Thank you so much for watching my guest video on Tom Scott’s channel! You can see more of my work making science, biology and mathematics videos on my YouTube channel as well as on this blog.
For every video I make, it is my practice to write a blogpost that goes into further detail about everything that didn’t make the video’s final cut, as people generally like to find out more. In today’s blogpost, I’m going to answer the most frequently asked questions about these visual phenomena. I will also be keeping an eye on the comments too and updating accordingly with new questions – so feel free to ask if there is something you would like to know that isn’t already covered here. In my experience, viewers often come up with very insightful questions and perspectives that did not initially occur to me!
What Are Floaters Made Of?
Floaters are usually specks of protein, such as filaments of collagen, although occasionally there are also cells, such as photoreceptors, which have come loose from the back of the eye. Collagen filaments however are the most prevalent and they are also much more likely to clump together to form the long cobwebs you’ve probably seen.
Who Gets Floaters?
Most people do actually, but some people are prone to getting more of them than others. Nearsighted people are more likely to have the most floaters due to the fact that the axial length of their eyes (ie – the distance from pupil to retina) is greater than normal or far-sighted people, which means that the content of the eye is more stretched out and at a greater risk of coming loose.
People get more floaters as they get older and the internal properties of their vitreous humour change. With age, it tends to shrink and may pull away from the retina, taking cells with it.
Can We Get Rid Of Floaters?
In practice, not really. Once they are there, they are there to stay. Occasionally, some of the cells may be reabsorbed, and some claim that there are special eye exercises and movements which can help swirl the cells out of your central field of vision.
There are two surgical procedures that can get rid of floaters, but given that possible side effects of both of them are retinal detachment and floaters, I wouldn’t recommend them purely for getting rid of floaters. Both of these procedures in fact are generally used for more serious eye surgery, such as for fixing retinal detachments and tears. Vitrectemy is the draining of the vitreous humour of the eye, and is a good way of replacing the liquid inside the eye and thus removing floaters. The other surgical procedure that is specifically for removing floaters involves targeting the floater with a laser, although, this only works if the floaters are close to the centre of the eye. Typically, the floaters that bother people the most are the ones that can be seen the clearest, and those are generally a fraction of a millimetre in front of the retina and there, are not a good target for lasers. The floaters they can easily target are found closer to the centre of the eye, but those are often quite blurry and interfere less with vision.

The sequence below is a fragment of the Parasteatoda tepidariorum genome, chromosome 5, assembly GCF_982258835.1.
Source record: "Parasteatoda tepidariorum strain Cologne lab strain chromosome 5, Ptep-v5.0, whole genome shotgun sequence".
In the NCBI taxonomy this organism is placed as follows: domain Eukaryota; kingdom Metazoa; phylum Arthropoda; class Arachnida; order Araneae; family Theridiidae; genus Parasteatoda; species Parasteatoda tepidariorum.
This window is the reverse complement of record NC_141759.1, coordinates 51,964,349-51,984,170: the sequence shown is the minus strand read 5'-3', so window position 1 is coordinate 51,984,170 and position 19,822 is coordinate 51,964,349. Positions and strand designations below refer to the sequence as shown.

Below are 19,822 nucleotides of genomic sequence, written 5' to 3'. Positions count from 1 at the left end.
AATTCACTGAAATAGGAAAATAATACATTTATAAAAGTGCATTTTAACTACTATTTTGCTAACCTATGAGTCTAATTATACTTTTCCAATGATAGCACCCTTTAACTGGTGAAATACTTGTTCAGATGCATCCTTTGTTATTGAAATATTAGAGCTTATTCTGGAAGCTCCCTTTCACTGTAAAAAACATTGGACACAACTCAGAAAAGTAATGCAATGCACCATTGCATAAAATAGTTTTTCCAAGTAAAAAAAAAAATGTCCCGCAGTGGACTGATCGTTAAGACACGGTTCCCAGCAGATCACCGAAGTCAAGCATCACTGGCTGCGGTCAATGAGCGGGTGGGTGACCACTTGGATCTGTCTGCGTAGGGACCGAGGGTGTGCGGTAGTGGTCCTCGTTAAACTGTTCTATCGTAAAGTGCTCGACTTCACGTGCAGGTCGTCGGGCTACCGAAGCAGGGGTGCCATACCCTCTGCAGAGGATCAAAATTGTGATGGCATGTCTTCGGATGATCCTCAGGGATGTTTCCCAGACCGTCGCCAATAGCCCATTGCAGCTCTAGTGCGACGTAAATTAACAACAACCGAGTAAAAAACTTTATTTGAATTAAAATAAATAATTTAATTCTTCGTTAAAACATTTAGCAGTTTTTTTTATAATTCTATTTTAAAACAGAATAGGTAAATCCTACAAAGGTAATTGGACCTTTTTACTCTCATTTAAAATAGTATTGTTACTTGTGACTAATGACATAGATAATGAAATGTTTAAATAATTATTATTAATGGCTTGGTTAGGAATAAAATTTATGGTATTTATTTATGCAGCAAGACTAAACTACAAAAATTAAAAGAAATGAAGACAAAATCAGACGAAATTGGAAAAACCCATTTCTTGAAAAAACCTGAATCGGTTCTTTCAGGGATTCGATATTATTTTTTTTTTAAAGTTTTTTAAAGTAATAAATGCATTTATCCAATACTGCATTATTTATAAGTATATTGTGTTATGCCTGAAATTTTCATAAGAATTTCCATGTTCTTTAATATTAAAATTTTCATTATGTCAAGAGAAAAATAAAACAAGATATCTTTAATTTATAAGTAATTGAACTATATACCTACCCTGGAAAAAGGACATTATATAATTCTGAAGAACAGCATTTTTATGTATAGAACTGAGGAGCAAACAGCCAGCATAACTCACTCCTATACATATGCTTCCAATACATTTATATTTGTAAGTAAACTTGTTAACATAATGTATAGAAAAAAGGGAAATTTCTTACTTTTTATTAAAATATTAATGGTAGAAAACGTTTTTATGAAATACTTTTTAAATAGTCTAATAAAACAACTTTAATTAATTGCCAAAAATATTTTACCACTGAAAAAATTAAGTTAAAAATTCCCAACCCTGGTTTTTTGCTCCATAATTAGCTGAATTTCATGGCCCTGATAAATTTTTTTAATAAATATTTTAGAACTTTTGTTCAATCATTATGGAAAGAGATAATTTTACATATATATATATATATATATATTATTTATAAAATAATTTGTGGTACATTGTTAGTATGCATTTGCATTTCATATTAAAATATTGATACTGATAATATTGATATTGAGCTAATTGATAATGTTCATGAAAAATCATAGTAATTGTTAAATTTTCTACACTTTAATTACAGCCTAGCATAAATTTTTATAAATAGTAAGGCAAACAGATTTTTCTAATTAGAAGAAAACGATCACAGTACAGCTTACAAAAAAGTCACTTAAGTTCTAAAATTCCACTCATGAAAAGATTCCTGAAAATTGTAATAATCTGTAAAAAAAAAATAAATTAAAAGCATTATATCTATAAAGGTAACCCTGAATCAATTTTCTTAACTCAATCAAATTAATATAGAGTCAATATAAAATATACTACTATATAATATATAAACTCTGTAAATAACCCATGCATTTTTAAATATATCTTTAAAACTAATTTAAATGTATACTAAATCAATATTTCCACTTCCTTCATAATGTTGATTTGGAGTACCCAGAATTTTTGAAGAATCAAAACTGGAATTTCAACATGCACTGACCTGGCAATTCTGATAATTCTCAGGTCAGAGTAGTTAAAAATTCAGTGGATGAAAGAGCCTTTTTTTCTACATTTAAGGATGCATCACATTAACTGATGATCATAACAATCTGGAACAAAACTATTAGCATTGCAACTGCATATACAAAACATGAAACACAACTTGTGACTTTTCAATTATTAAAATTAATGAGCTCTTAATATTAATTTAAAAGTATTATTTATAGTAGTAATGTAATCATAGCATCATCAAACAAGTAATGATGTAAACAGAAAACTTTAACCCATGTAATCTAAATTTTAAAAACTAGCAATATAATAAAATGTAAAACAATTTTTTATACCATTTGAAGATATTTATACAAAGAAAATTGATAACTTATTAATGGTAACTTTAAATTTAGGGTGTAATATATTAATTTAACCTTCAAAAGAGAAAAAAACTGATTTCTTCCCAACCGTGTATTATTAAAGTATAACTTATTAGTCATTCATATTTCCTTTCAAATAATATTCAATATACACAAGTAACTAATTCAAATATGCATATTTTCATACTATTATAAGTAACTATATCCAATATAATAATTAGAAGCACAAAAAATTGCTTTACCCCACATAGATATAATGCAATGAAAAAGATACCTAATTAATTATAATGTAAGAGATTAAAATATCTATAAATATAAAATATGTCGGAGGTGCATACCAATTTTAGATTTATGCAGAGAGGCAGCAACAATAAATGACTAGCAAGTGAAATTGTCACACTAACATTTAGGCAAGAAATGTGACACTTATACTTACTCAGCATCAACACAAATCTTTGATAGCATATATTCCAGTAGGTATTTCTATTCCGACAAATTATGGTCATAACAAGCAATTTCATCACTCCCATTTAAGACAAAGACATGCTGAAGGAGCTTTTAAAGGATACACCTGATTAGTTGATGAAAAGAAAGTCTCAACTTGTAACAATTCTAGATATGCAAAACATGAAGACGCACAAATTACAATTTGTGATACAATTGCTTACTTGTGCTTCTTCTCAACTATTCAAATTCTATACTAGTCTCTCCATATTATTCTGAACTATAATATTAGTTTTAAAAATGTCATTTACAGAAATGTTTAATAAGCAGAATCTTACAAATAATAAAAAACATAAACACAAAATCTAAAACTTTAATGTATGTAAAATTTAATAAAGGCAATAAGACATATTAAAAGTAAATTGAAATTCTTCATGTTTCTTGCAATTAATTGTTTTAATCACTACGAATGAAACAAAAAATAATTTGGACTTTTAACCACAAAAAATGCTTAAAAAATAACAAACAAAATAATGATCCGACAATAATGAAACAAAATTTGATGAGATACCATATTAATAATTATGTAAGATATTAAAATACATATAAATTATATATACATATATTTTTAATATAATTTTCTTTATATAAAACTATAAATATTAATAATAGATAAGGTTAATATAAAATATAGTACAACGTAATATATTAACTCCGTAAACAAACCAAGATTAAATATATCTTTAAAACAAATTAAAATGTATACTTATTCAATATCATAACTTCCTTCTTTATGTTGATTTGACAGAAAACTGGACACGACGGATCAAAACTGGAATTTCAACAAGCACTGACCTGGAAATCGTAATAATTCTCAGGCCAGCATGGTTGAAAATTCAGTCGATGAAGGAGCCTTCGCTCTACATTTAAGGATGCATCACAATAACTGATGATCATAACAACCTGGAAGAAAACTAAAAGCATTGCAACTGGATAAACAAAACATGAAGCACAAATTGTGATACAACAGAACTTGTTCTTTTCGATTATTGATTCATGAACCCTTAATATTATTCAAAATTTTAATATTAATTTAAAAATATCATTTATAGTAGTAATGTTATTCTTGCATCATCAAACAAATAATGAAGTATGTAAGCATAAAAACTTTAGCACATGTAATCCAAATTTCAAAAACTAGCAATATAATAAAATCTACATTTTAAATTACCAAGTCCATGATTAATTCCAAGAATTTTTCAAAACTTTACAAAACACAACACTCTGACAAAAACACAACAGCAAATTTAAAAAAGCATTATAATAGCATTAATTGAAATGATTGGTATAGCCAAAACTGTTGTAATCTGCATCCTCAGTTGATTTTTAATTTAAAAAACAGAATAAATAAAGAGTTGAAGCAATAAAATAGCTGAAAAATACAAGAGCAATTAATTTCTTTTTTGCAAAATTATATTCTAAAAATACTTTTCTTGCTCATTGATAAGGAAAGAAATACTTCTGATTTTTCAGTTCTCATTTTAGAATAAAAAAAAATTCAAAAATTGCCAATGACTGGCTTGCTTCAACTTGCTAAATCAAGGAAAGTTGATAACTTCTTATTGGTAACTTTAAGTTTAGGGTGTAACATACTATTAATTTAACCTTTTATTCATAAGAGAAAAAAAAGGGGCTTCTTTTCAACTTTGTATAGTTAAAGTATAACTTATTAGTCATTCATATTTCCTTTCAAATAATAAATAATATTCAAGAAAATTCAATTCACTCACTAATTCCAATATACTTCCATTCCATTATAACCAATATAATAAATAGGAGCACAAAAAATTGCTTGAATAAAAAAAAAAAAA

Can Floaters Be A Symptom of Anything?
Provided they haven’t appeared suddenly, they are harmless. If they have, and especially if there is a sudden increase in them accompanied by flashes, and perhaps a curtain drifting over your field of vision, this is a sign that your retina is detaching and is a medical emergency. If caught early (within a few hours of experiencing symptoms), it can be easily reversed with routine surgery and somewhat tedious post-surgery care. If too much time is allowed to pass, the retina may detach at the macula point (where detailed central vision is resolved), or even detach completely, and the likelihood of having impaired vision after surgery is much higher.
People who are at high risk of retinal detachment are generally very nearsighted (-6.0 diopters or greater); in their 40-60s (when vitreous detachment generally occurs, the change in the texture of the vitreous humour causes it to shrink and unpeel from the back of the eye, occasionally taking the retina with it); or have received blows or shakes to the head (such as contact sports, car accidents, bungee jumping etc).
Blue Entoptic Phenomenon
The blue entoptic phenomenon is the result of incorrect brain filtering of the shadows cast by the blood vessels onto the retina. This is a topic that I have covered in depth in a previous Draw Curiosity episode, which I shall link down below.
In essence, the red blood cells, which form the majority of the content of the capillaries, absorb light in a different manner to the white blood cells. The brain is able to correct for the shadows cast by the mostly red-blood cell populated blood vessels, but renders the white blood cells as bright white dots. Occasionally, black fringes can be seen too behind the white blood cells, which is the result of a gap that forms between the white blood cell and the following blood flow. Both of these phenomena are illustrated at the end of this video: